The value of Dow or S&P 500 on the date of Complaint, or any other date the divorcing couple chose as the end date of the marriage, could have an impact on the division of the marital assets.
If your retirement account and/or your joint or individual brokerage account(s) are invested in funds or the individual stocks included in the Dow or the S&P 500 or other stock market indices, your portfolio value rises or falls as that stock market index rises and falls. If you decide that those accounts will be divided in kind, then the impact of the rise and fall is shared by both parties and, even if significant, would still be fair.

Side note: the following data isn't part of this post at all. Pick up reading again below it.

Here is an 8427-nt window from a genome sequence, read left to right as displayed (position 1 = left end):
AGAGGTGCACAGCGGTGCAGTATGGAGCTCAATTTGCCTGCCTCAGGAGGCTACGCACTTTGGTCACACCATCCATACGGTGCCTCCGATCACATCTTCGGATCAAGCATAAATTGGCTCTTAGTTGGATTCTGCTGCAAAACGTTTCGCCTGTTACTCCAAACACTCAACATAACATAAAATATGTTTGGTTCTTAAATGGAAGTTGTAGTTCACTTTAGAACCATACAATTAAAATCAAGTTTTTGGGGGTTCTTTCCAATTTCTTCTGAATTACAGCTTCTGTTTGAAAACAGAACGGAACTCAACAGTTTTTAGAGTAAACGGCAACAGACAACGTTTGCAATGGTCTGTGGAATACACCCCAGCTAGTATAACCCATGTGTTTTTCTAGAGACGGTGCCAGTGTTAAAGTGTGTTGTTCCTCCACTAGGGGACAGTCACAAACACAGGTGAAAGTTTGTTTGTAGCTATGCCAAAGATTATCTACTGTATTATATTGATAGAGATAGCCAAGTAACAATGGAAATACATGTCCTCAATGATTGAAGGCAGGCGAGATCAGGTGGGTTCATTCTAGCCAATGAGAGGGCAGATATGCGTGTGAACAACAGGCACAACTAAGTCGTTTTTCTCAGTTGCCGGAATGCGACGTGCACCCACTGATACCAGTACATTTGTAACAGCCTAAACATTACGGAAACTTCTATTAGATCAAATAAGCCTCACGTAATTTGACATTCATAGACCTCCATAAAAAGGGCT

But if you want to trade assets, e.g. one party wants to keep the house and the other wants to keep the brokerage or retirement account, the value of the house and/or the brokerage/retirement accounts could have risen or fallen significantly by the time the division occurs. If, for example, the Husband wishes to retain his retirement account and the Wife wishes to retain the marital home, even adjusted for pre and post-tax values, one party could find that what he or she chose to keep or give up has less value or greater value on the date of distribution than it had on the date of valuation.
The decision on how to divide the “marital pot” requires analysis beyond “what is the value on the date of the end of the marriage” and “what percentage does each party receive.”
If you are not sure what is best for you for how to value and allocate your marital assets, our experienced team of matrimonial lawyers will be happy to help you analyze your options.